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Russian lawmaker not reassured by U.S. missile defense plan

Alexei Pushkov, Chairman of the Russian State Duma Committee on International Affairs, attends a news conference in Moscow, March 27, 2012.
Alexei Pushkov, Chairman of the Russian State Duma Committee on International Affairs, attends a news conference in Moscow, March 27, 2012.

By Gabriela Baczynska

MOSCOW (Reuters) - A change in the United States plans for an anti-missile shield in Europe will not prompt Russia to drop its opposition to the system, a senior lawmaker allied to President Vladimir Putin said on Sunday.

U.S. Defense Secretary Chuck Hagel said on Friday the Pentagon would add 14 new anti-missile interceptors in Alaska, among others, after North Korea had threatened a preemptive nuclear strike against the United States.

To free up funds for that, U.S. officials said they were forgoing development of a new interceptor that would have been deployed in central eastern Europe and has been a focus of Russia's concern that the shield would weaken its nuclear deterrent.

But Alexei Pushkov, head of the foreign committee in the Russian parliament's lower house, the State Duma, said the change would not dispel Moscow's concerns about the missile shield the United States and NATO are developing in Europe.

"It would be premature to say that something has fundamentally changed," said Pushkov, who is also member of the ruling United Russia party's parliamentary faction.

"The United States is readjusting the missile defense system due to financial and technology issues -- issues not related to the Russian position," he told Reuters.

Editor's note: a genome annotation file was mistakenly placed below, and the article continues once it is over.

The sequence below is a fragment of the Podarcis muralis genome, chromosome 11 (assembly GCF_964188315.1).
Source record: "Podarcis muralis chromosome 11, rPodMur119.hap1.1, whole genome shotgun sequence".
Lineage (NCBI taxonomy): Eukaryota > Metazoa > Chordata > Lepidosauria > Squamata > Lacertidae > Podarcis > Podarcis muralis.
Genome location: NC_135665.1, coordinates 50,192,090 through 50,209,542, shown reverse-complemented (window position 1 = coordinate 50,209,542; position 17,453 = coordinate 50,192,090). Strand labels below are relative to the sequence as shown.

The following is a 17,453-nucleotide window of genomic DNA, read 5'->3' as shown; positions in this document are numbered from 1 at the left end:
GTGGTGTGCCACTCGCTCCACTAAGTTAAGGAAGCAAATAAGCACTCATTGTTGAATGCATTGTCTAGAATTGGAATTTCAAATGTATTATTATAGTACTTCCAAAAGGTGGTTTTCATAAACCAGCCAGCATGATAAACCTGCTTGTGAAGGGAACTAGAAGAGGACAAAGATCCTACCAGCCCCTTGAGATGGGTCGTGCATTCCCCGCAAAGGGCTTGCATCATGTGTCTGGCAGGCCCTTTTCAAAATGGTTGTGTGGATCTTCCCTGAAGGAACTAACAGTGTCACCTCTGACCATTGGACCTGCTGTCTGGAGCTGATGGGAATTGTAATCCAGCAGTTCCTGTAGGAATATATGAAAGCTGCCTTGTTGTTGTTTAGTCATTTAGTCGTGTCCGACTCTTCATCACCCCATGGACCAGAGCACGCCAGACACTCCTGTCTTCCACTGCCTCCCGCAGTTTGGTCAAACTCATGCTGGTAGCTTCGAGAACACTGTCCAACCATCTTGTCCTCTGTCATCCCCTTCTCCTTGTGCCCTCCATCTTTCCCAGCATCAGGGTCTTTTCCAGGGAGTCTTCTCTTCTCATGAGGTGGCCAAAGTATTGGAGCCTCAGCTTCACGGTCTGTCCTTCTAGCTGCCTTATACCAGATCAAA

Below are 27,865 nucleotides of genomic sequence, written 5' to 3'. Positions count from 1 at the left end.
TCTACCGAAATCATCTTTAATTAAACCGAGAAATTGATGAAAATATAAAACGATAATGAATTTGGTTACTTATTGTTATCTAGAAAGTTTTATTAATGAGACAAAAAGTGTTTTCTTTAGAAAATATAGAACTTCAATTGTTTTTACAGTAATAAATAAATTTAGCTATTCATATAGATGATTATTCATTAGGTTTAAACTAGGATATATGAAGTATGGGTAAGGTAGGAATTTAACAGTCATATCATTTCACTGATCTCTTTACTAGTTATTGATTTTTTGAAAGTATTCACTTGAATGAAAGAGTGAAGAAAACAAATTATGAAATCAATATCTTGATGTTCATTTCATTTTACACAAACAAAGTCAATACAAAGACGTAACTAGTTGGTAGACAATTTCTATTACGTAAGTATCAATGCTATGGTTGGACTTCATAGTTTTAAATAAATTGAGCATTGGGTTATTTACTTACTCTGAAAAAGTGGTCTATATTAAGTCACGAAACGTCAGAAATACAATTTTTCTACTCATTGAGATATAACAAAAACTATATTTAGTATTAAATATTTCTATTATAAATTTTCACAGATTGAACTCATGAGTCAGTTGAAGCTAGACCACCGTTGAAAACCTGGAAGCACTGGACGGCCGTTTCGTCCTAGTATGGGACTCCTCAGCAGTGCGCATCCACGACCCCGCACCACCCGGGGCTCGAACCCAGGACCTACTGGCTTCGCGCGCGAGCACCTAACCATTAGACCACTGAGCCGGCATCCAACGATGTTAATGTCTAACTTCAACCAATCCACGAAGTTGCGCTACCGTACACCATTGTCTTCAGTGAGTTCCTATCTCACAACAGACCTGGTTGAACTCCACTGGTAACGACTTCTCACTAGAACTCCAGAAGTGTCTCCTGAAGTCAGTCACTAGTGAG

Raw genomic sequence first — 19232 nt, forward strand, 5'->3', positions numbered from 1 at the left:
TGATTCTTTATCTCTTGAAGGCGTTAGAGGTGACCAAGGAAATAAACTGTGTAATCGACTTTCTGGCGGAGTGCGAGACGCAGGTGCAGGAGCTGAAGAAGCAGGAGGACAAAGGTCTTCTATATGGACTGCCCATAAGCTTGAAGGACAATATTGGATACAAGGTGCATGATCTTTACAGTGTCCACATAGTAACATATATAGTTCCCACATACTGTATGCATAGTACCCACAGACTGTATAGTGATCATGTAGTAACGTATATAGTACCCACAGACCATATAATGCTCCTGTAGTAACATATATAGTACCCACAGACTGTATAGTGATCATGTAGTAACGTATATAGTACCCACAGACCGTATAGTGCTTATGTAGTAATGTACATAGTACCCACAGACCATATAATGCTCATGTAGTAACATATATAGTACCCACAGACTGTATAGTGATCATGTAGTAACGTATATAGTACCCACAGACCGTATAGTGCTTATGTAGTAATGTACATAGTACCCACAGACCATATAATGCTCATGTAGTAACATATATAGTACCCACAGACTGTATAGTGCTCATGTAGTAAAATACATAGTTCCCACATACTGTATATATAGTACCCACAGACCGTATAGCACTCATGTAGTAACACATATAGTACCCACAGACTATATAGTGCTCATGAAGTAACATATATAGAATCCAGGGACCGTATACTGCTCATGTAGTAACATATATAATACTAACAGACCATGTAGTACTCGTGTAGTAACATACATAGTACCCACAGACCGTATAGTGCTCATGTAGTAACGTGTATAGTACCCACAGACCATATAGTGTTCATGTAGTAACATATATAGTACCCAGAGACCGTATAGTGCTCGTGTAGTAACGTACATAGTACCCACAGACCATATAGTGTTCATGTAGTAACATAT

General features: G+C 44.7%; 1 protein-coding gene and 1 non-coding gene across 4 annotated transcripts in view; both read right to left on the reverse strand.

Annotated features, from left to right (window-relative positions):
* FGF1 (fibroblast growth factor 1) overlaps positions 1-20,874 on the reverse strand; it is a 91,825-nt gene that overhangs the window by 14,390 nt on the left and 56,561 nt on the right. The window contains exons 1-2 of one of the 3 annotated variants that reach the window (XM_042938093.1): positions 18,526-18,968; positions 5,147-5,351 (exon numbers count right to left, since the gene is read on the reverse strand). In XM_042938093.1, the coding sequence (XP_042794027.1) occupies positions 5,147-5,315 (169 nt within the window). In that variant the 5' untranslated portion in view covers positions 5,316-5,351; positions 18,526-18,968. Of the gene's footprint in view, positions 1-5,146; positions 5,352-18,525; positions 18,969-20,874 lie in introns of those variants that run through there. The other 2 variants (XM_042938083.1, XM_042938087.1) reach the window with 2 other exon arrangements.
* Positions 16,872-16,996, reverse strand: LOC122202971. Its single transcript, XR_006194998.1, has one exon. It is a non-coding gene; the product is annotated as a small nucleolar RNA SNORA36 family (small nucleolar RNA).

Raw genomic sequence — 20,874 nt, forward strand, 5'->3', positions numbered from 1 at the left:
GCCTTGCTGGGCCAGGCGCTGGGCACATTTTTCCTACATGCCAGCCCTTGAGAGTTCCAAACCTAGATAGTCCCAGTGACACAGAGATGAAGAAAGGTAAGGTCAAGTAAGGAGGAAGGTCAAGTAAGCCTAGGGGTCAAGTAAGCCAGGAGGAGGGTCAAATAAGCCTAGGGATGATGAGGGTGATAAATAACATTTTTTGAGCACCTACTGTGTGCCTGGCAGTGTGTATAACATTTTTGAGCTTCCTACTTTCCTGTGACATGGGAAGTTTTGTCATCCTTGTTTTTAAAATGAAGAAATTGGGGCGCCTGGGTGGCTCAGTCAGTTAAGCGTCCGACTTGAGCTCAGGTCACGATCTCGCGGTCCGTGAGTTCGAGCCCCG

A Russian diplomatic source said Moscow was looking into Hagel's announcement and would comment in coming days.

Cold War-era foes Moscow and Washington have long been at loggerheads over the shield in Europe and President Barack Obama's decision in 2009 to scale down plans of the Bush administration only offered a short-lived respite.

Washington has said the missile defense system in Europe, that was due to be completed in four phases by early 2020s and include interceptors in Poland and Romania, is meant to counter a potential threat from Iran and poses no risk to Russia.

LOW TRUST

But Moscow has said the system would eventually enable the West to shoot down some Russian intercontinental ballistic missiles (ICBMs), threatening Russia's security.

Some Russian officials have said they suspect that is the true aim of the system.

Pushkov accused the United States of repeatedly altering its reasoning on the need for the missile shield in Europe and said any installations in Poland and Romania would be too far away from Iran to intercept any missiles launched from there.

"That proves Russia was right from the start in doubting the U.S. reasoning... We don't like the fact that we are being presented with arguments all the time that sooner or later prove absolutely false," he said.

Ties between Moscow and Washington, both veto-wielding members of the U.N. Security Council, have soured since the return of Putin, a former KGB spy, to the Kremlin last May over human rights and security issues, including the war in Syria.

The tension has undermined a 2009 initiative by Obama to "reset" ties.

"The main problem of Russia-U.S. ties now is very low trust. Such steps help trust a bit so it may have some positive impact in some areas of cooperation," said Fyodor Lukyanov, editor of Russia in Global Affairs magazine.

Lukyanov said the part of an anti-missile shield in Europe that the Pentagon would now skip was the one causing most irritation in Moscow. But he added that was not enough to trigger a radical change of position from Russia.

"Just moving interceptors from one site to another fundamentally changes nothing from the Russian point of view," he said.

(Editing by Steve Gutterman and Stephen Powell)

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